This morning I was reading some Landmark History of the American People with Rose and Beanie, a quite fascinating chapter about Eli Whitney, and it mentioned an event that happened in 1809. That year always rings a bell for me: it was the year Laura Ingalls Wilder’s maternal grandmother, Charlotte Tucker Quiner Holbrook, was born—the Charlotte I wrote four novels about, and the mother of Caroline Quiner Ingalls (Laura’s Ma) in the Caroline books by Maria Wilkes.
A number of notable folks were born in that same year:
• Abraham Lincoln
• Charles Darwin
• Alfred, Lord Tennyson
• Edgar Allen Poe (The cast of Snoopy bursts forth into song in my brain: “Poe, Edgar Allen, American poet, born in eighteen hundred and nine…”)*
• Oliver Wendell Holmes
• Louis Braille
• Felix Mendelssohn
• Nicolai Gogol
…and no doubt a great many other memorable people. A lot of world-changers born that year, eh?**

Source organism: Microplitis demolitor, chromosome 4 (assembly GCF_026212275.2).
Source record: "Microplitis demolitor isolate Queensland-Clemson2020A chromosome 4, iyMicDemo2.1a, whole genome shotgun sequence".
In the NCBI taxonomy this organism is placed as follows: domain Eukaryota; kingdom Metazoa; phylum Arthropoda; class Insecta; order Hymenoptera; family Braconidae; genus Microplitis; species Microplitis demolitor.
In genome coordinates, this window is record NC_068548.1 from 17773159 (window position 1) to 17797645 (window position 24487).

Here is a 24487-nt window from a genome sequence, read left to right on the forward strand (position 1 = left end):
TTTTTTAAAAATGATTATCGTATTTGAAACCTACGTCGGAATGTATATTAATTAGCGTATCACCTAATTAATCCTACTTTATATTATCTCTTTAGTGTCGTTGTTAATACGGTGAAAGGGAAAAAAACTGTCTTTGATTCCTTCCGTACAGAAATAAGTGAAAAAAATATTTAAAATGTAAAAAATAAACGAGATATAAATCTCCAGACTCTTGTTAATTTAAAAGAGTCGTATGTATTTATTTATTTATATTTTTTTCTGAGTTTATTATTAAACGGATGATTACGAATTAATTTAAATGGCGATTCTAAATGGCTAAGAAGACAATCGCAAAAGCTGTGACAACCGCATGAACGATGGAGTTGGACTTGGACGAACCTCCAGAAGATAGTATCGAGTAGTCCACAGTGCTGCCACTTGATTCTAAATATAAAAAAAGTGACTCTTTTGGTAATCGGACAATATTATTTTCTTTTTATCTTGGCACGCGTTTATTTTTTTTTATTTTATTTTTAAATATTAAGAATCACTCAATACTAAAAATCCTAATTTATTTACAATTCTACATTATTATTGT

* Doesn’t matter that I’ve heard the Snoopy soundtrack probably five hundred times over the course of my life (between my own high-school devotion to it and the obsession of more than one of my kids)—I still laugh every single time Charlie Brown chimes in with what he’s pretty sure are titles of Poe’s most famous works, and one of them is “Dickens’ Christmas Carol.” Hee!
** This post doesn’t really have a point. I just like to make lists.
Splitting the Pea
Presenting the First Carnival of Children’s Literature
Feels like Monday
Steve Almond and William Stoner
“If it were a quite alive garden, how wonderful it would be…”